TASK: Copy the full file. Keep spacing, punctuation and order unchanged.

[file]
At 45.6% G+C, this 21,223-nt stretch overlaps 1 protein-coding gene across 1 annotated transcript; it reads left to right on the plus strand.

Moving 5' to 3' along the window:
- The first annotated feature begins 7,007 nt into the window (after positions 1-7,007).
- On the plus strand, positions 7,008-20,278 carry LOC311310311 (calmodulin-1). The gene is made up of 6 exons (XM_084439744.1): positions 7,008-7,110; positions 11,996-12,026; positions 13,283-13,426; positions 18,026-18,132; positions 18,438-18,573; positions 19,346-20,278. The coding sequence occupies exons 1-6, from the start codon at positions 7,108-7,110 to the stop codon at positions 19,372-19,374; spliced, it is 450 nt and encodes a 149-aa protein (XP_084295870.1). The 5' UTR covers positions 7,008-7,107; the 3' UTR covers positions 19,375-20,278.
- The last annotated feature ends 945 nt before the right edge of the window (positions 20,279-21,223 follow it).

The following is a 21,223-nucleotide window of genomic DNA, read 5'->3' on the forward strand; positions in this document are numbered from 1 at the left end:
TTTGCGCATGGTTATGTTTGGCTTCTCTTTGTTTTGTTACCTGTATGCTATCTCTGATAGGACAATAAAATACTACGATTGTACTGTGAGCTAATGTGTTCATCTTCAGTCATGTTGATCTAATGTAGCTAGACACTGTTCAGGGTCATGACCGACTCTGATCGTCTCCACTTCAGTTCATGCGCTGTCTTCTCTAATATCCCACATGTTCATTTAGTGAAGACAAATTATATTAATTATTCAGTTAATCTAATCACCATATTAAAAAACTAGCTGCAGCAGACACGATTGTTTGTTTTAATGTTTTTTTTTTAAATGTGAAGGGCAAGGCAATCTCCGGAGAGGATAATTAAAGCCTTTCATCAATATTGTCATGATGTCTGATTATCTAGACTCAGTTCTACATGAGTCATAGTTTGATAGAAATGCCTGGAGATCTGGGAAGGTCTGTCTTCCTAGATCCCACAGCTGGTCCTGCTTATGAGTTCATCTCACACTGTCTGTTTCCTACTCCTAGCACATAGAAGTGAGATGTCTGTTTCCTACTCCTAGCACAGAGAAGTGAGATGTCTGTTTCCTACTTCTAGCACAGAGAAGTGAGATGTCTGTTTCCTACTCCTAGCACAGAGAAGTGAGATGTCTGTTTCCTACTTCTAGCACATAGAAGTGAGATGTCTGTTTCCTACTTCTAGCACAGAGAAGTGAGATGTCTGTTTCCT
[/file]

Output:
At 45.6% G+C, this 21,223-nt stretch overlaps 1 protein-coding gene across 1 annotated transcript; it reads left to right on the plus strand.

Moving 5' to 3' along the window:
- The first annotated feature begins 7,007 nt into the window (after positions 1-7,007).
- On the plus strand, positions 7,008-20,278 carry LOC311310311 (calmodulin-1). The gene is made up of 6 exons (XM_084439744.1): positions 7,008-7,110; positions 11,996-12,026; positions 13,283-13,426; positions 18,026-18,132; positions 18,438-18,573; positions 19,346-20,278. The coding sequence occupies exons 1-6, from the start codon at positions 7,108-7,110 to the stop codon at positions 19,372-19,374; spliced, it is 450 nt and encodes a 149-aa protein (XP_084295870.1). The 5' UTR covers positions 7,008-7,107; the 3' UTR covers positions 19,375-20,278.
- The last annotated feature ends 945 nt before the right edge of the window (positions 20,279-21,223 follow it).

The following is a 21,223-nucleotide window of genomic DNA, read 5'->3' on the forward strand; positions in this document are numbered from 1 at the left end:
TTTGCGCATGGTTATGTTTGGCTTCTCTTTGTTTTGTTACCTGTATGCTATCTCTGATAGGACAATAAAATACTACGATTGTACTGTGAGCTAATGTGTTCATCTTCAGTCATGTTGATCTAATGTAGCTAGACACTGTTCAGGGTCATGACCGACTCTGATCGTCTCCACTTCAGTTCATGCGCTGTCTTCTCTAATATCCCACATGTTCATTTAGTGAAGACAAATTATATTAATTATTCAGTTAATCTAATCACCATATTAAAAAACTAGCTGCAGCAGACACGATTGTTTGTTTTAATGTTTTTTTTTTAAATGTGAAGGGCAAGGCAATCTCCGGAGAGGATAATTAAAGCCTTTCATCAATATTGTCATGATGTCTGATTATCTAGACTCAGTTCTACATGAGTCATAGTTTGATAGAAATGCCTGGAGATCTGGGAAGGTCTGTCTTCCTAGATCCCACAGCTGGTCCTGCTTATGAGTTCATCTCACACTGTCTGTTTCCTACTCCTAGCACATAGAAGTGAGATGTCTGTTTCCTACTCCTAGCACAGAGAAGTGAGATGTCTGTTTCCTACTTCTAGCACAGAGAAGTGAGATGTCTGTTTCCTACTCCTAGCACAGAGAAGTGAGATGTCTGTTTCCTACTTCTAGCACATAGAAGTGAGATGTCTGTTTCCTACTTCTAGCACAGAGAAGTGAGATGTCTGTTTCCT